Sen. John Thune
It comes as no surprise to those who know me that I have an abiding interest in competitive athletics. With a dad who was a basketball star in the Big Ten, it was sort of expected that we would like sports. My mom, who was less than enthusiastic about this perpetual sports mindset, used to lament that all the Thune boys were born with a ball in their hands. To her credit, she saw to it that we balanced our interests by requiring that we all take piano lessons, which I did for six years.
Ellsworth Air Force Base is well-known to all South Dakotans, especially those who live in West River. It's not only home to two B-1B Lancer combat squadrons and MQ-9 Reaper ground control stations, but it's a staple of the community and is something in which our state takes great pride. The base has a $350 million impact on South Dakota's economy and is the state's second largest employer, and thanks to the recent Powder River Training Complex (PRTC) expansion, Ellsworth is saving taxpayers millions of dollars per year and can now conduct advanced training closer to home.
Second by second, time ticks off the clock as the senior point guard, knowing his team is about to clinch a spot in the pinnacle of all tournaments — NCAA's March Madness — dribbles the ball past half court. As the buzzer rings, his teammates rush the court, and the team's fans leap from their seats to celebrate the victory. A lot of hard work goes into these defining moments— the two-a-day workouts, the early mornings, all of the season's wins, and even the losses. Every minute is worth it, if you ask these athletes.
This won't come as any surprise to most South Dakotans, but flying to and from rural America can be a challenging and oftentimes frustrating experience. Even on the best flying days, travelers often face fewer options at smaller airports. Add the seasonal threats of inclement weather to the mix, and all bets are off, because with many flights from South Dakota connecting through major hubs in other parts of the region, one stray storm can have a ripple effect that leads to missed or canceled flights on future legs of a trip.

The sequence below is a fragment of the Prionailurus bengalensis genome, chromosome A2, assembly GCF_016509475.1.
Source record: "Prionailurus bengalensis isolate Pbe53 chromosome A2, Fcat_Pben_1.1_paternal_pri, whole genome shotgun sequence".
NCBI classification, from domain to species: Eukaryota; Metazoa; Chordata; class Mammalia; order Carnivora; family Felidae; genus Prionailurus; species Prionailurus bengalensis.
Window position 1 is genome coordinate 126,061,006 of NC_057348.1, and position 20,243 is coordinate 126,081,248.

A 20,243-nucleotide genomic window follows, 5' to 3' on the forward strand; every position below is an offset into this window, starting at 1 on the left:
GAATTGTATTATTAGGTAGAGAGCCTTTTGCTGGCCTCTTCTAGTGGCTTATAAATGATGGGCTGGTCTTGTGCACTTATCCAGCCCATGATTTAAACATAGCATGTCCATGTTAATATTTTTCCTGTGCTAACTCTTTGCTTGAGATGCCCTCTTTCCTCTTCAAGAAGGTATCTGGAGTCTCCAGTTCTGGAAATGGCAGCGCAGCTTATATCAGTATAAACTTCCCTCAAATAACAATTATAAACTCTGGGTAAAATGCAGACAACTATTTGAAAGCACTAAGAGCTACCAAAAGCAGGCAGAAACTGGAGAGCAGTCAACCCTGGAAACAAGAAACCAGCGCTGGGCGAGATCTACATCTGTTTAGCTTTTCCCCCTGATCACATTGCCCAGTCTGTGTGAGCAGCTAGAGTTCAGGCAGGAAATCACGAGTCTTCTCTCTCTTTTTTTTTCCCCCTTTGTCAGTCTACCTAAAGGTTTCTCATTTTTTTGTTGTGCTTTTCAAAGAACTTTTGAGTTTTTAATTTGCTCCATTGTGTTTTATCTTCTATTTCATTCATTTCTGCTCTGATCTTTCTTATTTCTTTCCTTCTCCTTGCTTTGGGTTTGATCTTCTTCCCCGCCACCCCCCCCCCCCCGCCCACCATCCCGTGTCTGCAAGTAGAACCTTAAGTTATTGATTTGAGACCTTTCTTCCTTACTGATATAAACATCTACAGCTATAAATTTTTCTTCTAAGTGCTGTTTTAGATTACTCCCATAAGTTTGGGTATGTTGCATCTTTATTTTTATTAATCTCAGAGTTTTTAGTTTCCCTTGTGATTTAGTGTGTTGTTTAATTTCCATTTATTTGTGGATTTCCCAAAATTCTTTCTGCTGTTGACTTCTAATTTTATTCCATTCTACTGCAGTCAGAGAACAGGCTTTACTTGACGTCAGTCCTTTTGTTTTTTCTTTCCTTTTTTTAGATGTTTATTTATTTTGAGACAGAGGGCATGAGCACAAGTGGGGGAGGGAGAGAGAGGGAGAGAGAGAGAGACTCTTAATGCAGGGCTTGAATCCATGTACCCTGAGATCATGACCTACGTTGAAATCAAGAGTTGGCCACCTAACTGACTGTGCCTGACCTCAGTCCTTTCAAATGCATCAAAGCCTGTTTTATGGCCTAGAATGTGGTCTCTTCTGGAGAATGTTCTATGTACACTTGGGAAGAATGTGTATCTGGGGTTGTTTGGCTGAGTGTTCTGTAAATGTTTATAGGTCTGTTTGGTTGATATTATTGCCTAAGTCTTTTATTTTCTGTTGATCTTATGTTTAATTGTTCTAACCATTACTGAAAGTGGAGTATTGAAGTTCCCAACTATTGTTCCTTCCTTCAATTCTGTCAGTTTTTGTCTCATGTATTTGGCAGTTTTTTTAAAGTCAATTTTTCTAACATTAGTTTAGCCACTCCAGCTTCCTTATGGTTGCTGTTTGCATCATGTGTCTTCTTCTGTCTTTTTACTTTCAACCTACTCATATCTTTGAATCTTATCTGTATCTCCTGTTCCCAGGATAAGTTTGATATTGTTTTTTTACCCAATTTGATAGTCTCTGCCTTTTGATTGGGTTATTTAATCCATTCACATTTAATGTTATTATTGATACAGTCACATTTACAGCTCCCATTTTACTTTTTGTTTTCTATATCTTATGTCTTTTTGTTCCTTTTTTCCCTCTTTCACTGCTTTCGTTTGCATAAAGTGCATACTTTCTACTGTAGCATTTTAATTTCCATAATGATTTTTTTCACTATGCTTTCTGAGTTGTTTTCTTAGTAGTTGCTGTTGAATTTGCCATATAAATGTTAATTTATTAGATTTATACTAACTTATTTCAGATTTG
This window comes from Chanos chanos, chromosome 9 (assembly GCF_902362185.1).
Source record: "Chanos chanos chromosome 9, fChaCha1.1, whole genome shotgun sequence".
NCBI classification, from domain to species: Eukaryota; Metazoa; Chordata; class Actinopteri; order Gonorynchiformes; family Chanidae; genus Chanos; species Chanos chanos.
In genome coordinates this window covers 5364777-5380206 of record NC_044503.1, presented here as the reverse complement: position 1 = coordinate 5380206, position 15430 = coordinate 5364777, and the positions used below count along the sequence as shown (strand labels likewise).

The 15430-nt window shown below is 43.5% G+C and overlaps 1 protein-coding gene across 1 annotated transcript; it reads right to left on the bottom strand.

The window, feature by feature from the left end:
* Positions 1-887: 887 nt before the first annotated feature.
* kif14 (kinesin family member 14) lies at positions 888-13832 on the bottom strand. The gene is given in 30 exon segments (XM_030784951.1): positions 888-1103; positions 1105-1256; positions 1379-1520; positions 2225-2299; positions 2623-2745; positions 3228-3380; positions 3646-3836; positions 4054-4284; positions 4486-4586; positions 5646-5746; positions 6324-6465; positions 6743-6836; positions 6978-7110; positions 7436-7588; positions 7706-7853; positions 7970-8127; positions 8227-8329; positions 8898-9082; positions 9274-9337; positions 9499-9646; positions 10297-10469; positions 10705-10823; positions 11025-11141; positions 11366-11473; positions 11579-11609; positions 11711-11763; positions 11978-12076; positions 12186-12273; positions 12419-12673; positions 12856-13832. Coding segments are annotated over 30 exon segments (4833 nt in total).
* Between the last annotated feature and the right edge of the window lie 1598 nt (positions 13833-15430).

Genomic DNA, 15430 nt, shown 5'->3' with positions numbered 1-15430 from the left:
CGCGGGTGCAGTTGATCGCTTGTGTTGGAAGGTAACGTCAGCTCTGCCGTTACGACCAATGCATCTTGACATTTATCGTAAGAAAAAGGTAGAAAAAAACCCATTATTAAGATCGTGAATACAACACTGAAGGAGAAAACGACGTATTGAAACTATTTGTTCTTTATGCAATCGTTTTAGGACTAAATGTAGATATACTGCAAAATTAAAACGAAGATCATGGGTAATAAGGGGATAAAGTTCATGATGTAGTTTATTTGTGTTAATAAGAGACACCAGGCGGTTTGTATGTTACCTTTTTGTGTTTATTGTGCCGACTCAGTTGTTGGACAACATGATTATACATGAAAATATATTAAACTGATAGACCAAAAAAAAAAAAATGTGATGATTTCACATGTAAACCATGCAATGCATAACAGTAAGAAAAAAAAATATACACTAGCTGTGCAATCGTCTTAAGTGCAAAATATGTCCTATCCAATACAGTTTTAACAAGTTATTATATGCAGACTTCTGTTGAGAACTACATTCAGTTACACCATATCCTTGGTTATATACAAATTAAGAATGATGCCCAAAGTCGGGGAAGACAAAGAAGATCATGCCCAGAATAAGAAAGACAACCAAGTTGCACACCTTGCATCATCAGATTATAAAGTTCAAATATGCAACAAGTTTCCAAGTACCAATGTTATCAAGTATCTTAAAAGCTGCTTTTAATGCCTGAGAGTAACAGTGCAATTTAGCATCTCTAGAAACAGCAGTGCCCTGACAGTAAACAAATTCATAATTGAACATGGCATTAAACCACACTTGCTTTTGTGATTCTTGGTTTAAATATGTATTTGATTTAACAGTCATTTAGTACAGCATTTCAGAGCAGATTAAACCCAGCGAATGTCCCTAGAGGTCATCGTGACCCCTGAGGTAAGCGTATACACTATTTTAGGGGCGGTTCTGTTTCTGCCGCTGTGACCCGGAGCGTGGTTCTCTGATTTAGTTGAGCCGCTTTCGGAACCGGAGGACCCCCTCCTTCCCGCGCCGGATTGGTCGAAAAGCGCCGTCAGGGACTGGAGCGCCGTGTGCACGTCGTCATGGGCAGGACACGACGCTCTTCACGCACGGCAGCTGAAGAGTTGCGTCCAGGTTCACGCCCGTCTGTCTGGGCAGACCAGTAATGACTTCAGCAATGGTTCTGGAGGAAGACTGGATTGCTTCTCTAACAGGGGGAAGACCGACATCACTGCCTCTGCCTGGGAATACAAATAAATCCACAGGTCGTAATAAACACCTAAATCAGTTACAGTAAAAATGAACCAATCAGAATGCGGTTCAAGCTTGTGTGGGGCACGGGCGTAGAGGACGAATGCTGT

Do you remember Gordon Gekko, the character portrayed by Michael Douglas in the iconic 1987 movie "Wall Street"? If you do, you might also remember scenes in which Douglas' character makes phone calls from his state-of-the-art Motorola, which had Americans wondering what it must be like to have one of their own. While a lot has changed since 1987 — including no longer having to be Gordon Gekko rich to own a mobile phone — some things have not.
Landowners have until February 26 to enroll eligible land in the current Conservation Reserve Program (CRP) general sign-up. Between the improvements that were made to CRP in the 2014 farm bill and today's low commodity prices, both point to CRP as a useful option for South Dakota farmers and ranchers in their farming operations.
My goal as an elected member of Congress is to deliver to you the most efficient, effective, and accountable federal government possible. Accountability is a hallmark of our democracy, and without it, the American people would rightfully lose faith in their elected representatives and our system of government. I have an extremely high standard when it comes to accountability, which is why I take seriously my responsibility of holding the executive branch and its agencies and employees accountable for their actions.
Representing the state of South Dakota in the U.S. Senate is one of the greatest honors of my life, but it wouldn't mean anything without you: the dedicated and hardworking people who call South Dakota home.
Before it became law, Republicans in Congress warned of the damage the so-called Affordable Care Act would cause and the burdens the American people would face as a result. Five and a half years later, Obamacare — as it became known — has chipped away at family budgets, squeezed small business growth, and led to fewer choices for patients and their doctors.
If you asked someone to name their favorite time of year, you might hear Christmas, Thanksgiving or the Fourth of July. Don't be surprised, though, if you posed the same question to a South Dakotan and they tell you it's the third weekend in October — the traditional opening of pheasant season.